In contrast to NATO and the EU, the CE followed the path of uniting all countries, entirely or partially located in Europe and linked with the European tradition by their culture and history. It was the only Western international organization, which managed to become truly pan-European. Incidentally, Russia’s status there is a privileged one, as it is one of its major contributors: on the eve of February 28, Moscow and Strasbourg marked the 20th anniversary of the Russian Federation’s accession to the Council of Europe.

Its statutory purpose is to promote greater unity among the countries and peoples on the basis of common values of human rights, pluralist democracy and the rule of law. In terms of its competence, it is an organization of universal jurisdiction. It is empowered to deal with all issues of the European agenda, except the military sphere: from the cultural heritage and social solidarity to legal cooperation and criminalization of assistance to terrorists.

Its crown jewels include the European Convention on Human Rights, the Strasbourg court, helping countries to ensure their compliance with it, the European Social Charter (Revised), the Framework Convention for the Protection of National Minorities and other international instruments (during the two decades of its membership Russia joined 66 of them) and monitoring mechanisms. Member countries value the CE for the fact that the legal achievements and gains of the Organization become part of their domestic law and, accordingly, an essential component of their internal legal order, which brings them closer together and united into a single whole.

Having embarked on the path of becoming a pan-European organization, the Council of Europe has adopted a number of very useful, fruitful and promising ideas. Democratic security is one of them. It implies that the creation of state-legal institutions at the national level in accordance with the uniform understanding of the regulations protecting human rights, pluralist democracy and the rule of law, as well as mutual assistance at the international level to this end, make a significant contribution to strengthening peace, political stability and sustainable development on the continent.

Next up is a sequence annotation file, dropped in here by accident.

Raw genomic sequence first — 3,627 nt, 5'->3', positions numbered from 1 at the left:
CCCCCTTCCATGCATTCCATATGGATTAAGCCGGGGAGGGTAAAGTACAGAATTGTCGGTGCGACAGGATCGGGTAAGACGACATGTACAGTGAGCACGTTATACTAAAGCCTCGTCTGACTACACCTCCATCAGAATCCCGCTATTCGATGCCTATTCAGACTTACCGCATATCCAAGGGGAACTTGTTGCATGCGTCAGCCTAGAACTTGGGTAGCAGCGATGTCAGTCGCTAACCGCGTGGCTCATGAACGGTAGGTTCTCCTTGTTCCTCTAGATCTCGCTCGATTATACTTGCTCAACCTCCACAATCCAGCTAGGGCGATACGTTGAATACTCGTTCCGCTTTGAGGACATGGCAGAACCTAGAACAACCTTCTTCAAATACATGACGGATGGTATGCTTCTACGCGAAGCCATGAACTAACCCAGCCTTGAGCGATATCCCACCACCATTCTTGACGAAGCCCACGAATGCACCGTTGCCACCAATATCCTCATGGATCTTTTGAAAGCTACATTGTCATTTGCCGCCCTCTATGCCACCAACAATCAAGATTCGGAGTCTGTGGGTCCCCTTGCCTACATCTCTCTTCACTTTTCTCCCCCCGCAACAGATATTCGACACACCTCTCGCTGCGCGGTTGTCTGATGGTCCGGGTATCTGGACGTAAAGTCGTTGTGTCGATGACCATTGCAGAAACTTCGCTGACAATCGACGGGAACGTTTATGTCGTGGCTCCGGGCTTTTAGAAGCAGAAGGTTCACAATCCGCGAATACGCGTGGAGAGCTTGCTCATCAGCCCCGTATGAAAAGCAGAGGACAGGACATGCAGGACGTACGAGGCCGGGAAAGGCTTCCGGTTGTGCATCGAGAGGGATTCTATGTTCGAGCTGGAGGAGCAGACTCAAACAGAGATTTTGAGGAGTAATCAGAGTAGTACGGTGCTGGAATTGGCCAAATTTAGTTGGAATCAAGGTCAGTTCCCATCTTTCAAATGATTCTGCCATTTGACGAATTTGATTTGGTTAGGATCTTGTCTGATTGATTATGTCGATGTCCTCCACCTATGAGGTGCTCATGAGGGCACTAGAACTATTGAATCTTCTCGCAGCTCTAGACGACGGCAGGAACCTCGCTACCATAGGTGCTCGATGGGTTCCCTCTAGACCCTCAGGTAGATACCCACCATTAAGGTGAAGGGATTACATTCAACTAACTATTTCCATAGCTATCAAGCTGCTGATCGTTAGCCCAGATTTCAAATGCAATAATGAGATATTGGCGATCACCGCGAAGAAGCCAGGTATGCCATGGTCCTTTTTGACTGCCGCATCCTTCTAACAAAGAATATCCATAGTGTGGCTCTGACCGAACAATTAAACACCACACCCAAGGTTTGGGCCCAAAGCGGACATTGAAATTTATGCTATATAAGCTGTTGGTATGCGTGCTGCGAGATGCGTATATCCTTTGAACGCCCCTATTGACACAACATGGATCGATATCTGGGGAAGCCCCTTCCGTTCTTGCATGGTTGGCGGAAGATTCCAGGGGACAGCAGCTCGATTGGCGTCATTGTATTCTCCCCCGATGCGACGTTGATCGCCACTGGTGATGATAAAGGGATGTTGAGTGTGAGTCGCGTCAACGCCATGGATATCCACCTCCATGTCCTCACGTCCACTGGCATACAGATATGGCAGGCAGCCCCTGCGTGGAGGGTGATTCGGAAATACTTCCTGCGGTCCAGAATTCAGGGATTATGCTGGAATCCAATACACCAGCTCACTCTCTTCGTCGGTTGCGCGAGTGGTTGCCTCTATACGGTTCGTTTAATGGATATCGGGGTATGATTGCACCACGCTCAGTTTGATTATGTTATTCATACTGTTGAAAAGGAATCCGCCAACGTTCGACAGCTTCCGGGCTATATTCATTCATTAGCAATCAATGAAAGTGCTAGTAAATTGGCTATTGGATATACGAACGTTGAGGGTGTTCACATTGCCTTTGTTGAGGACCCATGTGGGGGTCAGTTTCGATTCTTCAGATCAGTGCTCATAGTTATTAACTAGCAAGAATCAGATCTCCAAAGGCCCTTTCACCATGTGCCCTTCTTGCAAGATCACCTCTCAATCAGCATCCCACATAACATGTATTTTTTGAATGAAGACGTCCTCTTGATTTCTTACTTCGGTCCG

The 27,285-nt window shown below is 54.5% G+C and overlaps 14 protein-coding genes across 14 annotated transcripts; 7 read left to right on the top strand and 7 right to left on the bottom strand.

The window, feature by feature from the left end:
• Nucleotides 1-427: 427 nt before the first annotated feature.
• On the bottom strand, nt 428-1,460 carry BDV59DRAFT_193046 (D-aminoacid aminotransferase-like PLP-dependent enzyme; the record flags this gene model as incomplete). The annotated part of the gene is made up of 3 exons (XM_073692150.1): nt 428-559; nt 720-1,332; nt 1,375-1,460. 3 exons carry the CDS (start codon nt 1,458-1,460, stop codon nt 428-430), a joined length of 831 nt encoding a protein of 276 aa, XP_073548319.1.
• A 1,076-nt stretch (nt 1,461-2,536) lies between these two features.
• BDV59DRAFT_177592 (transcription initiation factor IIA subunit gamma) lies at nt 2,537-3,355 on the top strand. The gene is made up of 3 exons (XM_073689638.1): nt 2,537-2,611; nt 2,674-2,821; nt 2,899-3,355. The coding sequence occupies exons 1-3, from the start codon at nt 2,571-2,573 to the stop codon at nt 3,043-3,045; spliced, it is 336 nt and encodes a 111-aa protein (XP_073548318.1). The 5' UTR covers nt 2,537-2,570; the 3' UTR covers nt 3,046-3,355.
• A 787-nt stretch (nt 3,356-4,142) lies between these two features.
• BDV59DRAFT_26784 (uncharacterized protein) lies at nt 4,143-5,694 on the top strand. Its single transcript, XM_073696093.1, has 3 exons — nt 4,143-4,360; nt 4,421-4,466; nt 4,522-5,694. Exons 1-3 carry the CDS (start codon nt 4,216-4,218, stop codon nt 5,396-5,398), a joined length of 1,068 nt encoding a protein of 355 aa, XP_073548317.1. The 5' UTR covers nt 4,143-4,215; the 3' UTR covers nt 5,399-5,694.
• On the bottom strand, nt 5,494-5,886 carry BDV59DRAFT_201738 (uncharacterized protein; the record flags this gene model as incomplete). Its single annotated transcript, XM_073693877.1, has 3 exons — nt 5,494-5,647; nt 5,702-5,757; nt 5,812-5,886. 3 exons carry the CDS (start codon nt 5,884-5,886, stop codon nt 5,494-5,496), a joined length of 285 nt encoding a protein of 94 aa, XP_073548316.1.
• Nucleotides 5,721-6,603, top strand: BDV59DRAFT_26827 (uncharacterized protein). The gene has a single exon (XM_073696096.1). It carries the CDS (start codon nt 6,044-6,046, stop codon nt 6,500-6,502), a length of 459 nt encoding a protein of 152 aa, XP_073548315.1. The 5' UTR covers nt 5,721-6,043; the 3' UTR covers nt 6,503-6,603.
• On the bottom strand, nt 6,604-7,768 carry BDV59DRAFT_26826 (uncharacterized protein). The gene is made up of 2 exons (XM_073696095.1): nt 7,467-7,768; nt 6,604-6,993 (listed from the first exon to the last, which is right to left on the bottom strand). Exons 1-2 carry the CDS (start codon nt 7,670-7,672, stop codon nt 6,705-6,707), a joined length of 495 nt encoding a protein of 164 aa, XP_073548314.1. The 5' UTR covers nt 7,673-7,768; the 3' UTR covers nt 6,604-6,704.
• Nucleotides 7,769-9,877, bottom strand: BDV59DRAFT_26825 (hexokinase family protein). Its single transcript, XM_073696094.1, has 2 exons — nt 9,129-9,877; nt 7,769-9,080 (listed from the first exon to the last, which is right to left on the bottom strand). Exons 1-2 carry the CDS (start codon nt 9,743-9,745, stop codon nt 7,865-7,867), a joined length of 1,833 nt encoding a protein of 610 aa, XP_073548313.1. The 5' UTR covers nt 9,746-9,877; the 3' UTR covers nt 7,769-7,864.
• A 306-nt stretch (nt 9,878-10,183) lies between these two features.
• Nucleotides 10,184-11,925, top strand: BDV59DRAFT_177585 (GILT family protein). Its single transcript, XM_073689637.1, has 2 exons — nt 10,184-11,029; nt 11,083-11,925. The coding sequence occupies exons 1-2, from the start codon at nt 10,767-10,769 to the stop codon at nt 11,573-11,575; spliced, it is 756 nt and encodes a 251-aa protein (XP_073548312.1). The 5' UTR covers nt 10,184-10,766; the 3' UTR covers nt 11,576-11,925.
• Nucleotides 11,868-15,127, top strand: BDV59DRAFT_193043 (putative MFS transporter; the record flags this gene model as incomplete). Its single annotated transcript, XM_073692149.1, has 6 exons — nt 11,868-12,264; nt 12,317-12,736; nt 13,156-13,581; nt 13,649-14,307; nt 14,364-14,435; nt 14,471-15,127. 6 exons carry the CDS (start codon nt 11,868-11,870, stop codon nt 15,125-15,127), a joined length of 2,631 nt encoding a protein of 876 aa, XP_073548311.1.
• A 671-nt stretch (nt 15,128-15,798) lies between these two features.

Another promising idea is that of Greater Europe. Its essence seems to be quite simple. Europe equally belongs to all the countries and peoples in it. They all have equal rights to participate in its formation and improvement. They all make their contribution to its promotion as a common space of shared ideas, ideals, values and aspirations. It consists of overlapping, interrelated and complementary legal, humanitarian, cultural, social and other spaces.

But this message is a far cry from NATO’s and the EU’s claims to primacy and monocentrism. NATO and the EU aspire be the only oracles, judges and prosecutors for all, to dictate to others why, what and how to do.

This message denies the concept of concentric circles, the doubtful honor of which belongs to the most successful European Commission President Jacques Delors, who spared no effort to put it into practice. He has argued that the center of the European project, the center of it all, is the nucleus composed of the EU member states. Around are the countries, which are on the way to the EU membership. Then there are countries gravitating towards the EU, but whose membership is unlikely. Later on, Brussels at the suggestion of Sweden, Great Britain, Poland and the Baltic countries devised for them the concept of Eastern Partnership, and then a special type of association with a free trade area plus. All other countries make up the outer circle: it is necessary to maintain a good relationship with them, so that they do not hamper the establishment of this world order.

This message opposes the ideology of Larger Europe that provides for creating the European order the way Brussels sees fit, on its conditions and according to its blueprint.